Experts say children represent an emerging market for identity thieves who steal their Social Security numbers because they offer clean slates that can be used to commit fraud for years without detection. Many victims don't learn about the crime until they are young adults and find their credit in tatters as they are rejected for student loans, jobs and places to live.
Even as recent data breaches at large corporations have raised awareness about safeguarding consumer information, children's Social Security numbers are lying around little-guarded places not accustomed to fearing cyber-attacks -- like schools and pediatric centers -- constituting a goldmine for criminals seeking untainted identities.
If left unchecked, child identity theft poses risks not only to young adults, but also to the financial system by eroding confidence that loans will be repaid, experts say.
With increasing frequency, cyberthieves are hijacking those futures, tapping the pristine Social Security numbers of children for adult purposes, enabling undocumented immigrants to gain employment and people with tainted credit to secure credit cards, mortgages and car loans, experts say.
In the largest study on child identity theft to date, researchers at Carnegie Mellon University found that 10 percent of children were victims of identity theft, compared with less than 1 percent of adults.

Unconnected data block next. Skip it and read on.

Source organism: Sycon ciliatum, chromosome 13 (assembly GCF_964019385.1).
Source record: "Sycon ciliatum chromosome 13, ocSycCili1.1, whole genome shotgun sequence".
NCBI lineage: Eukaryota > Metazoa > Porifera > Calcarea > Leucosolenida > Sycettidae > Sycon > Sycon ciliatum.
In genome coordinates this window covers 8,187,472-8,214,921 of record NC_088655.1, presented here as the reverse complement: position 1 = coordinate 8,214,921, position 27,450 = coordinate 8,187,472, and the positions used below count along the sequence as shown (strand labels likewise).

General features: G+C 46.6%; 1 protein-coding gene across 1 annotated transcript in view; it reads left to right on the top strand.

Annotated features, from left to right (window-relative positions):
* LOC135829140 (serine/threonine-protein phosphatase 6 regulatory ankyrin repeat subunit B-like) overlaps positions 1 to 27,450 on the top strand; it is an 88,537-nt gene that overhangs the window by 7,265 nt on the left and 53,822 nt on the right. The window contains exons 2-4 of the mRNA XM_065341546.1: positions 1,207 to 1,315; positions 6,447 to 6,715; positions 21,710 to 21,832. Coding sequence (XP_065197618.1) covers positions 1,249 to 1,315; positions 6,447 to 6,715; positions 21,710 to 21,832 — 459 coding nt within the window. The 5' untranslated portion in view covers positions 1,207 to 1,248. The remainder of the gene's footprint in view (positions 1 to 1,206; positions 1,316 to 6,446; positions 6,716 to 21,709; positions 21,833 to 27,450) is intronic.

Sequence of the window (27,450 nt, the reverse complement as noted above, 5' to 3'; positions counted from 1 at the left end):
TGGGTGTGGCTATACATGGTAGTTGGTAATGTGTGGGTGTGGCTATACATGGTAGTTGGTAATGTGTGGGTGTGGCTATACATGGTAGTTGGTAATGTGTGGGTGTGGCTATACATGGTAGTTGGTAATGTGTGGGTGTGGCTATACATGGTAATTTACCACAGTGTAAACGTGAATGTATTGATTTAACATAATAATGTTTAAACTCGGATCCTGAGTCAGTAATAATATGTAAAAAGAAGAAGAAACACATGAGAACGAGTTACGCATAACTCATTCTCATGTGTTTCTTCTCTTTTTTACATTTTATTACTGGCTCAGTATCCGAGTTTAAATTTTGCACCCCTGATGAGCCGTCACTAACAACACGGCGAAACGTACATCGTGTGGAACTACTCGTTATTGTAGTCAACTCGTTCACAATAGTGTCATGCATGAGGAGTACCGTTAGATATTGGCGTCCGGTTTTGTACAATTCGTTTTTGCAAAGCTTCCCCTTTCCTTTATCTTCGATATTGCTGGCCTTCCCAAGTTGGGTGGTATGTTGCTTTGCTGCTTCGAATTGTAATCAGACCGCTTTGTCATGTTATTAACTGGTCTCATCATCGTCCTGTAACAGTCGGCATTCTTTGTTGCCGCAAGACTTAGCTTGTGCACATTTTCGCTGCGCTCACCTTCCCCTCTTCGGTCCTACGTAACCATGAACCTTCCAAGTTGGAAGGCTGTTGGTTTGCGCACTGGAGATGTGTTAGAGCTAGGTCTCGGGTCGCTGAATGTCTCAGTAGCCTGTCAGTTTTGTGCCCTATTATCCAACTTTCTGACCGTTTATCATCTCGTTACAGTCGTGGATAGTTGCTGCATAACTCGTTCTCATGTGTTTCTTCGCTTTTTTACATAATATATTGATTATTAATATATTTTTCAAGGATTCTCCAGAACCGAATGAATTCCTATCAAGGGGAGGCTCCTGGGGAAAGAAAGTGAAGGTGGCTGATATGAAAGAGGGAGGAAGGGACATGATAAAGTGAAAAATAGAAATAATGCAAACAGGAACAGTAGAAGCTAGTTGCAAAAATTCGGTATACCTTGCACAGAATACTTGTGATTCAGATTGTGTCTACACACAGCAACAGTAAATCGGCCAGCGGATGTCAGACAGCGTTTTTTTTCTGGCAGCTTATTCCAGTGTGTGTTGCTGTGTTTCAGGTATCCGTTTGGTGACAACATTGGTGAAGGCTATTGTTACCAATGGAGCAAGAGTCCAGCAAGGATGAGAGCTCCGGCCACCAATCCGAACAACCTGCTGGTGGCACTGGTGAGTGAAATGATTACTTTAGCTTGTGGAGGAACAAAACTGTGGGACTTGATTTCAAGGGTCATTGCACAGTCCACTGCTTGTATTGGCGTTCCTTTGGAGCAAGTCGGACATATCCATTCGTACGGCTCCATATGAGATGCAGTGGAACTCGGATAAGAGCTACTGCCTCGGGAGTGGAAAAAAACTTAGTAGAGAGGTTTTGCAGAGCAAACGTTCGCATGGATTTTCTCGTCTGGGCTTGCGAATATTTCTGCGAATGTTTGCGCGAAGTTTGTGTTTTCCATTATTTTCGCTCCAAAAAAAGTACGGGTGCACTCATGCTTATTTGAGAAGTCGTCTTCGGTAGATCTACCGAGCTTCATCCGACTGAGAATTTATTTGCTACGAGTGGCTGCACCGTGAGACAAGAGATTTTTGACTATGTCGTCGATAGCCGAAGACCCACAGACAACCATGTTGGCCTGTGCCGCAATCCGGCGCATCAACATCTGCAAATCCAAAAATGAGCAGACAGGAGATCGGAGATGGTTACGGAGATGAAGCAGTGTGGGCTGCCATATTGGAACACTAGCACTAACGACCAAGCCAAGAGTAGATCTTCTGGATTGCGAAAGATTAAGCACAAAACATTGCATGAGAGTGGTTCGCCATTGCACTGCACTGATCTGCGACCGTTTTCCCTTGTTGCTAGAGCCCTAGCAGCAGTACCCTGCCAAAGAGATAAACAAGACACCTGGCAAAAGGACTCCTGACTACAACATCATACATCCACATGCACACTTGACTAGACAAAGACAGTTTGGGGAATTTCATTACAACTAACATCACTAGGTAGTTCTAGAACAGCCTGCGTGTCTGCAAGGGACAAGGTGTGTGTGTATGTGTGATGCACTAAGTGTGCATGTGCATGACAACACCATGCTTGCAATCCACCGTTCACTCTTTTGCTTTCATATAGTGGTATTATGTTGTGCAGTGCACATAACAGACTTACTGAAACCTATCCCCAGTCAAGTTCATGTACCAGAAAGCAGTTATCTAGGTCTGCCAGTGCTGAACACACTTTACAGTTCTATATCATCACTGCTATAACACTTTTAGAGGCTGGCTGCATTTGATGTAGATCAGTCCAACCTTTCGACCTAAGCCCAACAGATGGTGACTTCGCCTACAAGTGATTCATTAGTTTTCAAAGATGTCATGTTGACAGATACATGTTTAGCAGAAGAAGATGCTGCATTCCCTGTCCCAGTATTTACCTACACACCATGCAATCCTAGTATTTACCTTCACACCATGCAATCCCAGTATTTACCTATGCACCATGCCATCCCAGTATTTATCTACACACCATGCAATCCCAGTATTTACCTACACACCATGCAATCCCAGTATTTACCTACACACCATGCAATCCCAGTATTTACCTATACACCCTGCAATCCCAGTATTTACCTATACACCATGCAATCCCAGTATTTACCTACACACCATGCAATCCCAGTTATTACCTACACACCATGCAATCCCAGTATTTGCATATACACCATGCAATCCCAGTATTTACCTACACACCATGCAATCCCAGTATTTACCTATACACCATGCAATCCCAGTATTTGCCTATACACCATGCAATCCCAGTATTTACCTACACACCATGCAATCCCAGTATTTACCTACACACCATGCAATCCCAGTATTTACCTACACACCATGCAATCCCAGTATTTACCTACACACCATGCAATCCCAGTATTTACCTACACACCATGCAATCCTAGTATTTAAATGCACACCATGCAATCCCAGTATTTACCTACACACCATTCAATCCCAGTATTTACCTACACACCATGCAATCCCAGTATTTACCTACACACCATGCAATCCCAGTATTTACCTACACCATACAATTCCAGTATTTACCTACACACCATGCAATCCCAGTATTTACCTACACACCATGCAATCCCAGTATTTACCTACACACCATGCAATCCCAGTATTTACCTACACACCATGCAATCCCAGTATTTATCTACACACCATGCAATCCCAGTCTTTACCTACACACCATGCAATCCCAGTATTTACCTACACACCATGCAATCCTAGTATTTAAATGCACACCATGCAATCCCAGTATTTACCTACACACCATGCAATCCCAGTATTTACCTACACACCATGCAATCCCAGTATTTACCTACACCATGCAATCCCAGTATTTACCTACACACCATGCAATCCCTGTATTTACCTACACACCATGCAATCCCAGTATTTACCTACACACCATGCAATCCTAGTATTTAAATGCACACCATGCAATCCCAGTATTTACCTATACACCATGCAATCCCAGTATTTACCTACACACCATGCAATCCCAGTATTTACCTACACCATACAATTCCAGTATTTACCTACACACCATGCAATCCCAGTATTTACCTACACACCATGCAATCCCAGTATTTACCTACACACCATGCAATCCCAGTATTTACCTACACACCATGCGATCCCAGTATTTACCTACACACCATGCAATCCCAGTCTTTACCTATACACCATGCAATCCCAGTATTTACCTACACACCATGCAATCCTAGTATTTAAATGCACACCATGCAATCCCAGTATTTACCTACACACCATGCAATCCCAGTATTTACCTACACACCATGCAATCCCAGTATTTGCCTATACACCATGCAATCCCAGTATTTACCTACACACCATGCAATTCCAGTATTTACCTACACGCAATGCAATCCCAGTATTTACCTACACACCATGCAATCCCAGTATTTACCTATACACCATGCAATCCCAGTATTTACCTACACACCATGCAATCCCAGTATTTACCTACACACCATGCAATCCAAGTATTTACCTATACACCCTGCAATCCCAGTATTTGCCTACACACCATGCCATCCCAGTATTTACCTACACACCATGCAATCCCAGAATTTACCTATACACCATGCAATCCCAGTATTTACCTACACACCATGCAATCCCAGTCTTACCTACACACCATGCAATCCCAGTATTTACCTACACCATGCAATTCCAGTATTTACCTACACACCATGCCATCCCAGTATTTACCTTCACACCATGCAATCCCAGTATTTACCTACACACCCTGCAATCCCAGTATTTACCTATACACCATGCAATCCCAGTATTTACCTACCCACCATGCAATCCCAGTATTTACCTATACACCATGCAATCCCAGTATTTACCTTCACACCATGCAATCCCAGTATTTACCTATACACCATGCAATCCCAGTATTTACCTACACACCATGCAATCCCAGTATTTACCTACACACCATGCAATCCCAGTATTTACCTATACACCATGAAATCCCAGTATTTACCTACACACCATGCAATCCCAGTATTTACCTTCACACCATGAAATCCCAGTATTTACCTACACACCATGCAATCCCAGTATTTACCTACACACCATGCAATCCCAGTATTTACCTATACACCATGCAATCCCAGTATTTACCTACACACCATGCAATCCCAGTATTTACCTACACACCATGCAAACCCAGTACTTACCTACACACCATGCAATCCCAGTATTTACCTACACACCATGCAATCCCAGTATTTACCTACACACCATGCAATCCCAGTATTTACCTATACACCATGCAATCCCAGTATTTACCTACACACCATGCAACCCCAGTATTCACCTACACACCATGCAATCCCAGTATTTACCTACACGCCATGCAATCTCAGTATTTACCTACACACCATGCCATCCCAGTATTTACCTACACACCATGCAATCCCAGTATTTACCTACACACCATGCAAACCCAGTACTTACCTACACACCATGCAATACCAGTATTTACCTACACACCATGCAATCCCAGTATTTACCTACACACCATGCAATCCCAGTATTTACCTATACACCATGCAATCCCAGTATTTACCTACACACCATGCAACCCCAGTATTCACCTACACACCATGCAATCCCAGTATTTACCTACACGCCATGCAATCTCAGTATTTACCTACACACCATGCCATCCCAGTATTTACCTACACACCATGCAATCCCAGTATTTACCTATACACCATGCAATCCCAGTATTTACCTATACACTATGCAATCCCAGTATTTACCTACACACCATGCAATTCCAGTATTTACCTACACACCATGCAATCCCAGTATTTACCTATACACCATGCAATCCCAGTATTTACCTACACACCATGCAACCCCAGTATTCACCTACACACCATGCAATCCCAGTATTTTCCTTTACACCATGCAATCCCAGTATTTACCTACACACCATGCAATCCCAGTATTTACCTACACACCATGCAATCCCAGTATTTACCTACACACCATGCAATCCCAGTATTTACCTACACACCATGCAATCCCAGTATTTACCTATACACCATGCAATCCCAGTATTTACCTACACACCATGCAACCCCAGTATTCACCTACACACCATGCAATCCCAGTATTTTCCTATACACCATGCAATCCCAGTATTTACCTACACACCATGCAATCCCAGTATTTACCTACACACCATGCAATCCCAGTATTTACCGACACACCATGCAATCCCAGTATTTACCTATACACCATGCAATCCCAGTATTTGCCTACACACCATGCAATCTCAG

Though not scientific, the study, which was published this spring, analyzed more than 800,000 records, including 40,000 belonging to minors, that were compromised by data breaches in 2009 and 2010. The information was provided by Debix, which sells identity theft services and offers free scans for parents who want to find out if a credit file exists on their child.
The stolen identities were used to purchase homes and cars, open credit card accounts, gain employment and obtain driver's licenses, the report found. The youngest victim was five months old. In one case, eight people are suspected of opening 42 accounts and incurring more than $725,000 in debt using a 17-year-old's Social Security number.
Many child identity thefts begin with a cyber attack, according to Bo Holland, chief executive of Debix. Hackers are now using computer viruses and botnets, or networks of infected computers, to search for specific documents on computers such as tax records and health records, which contain children's Social Security numbers, Holland said.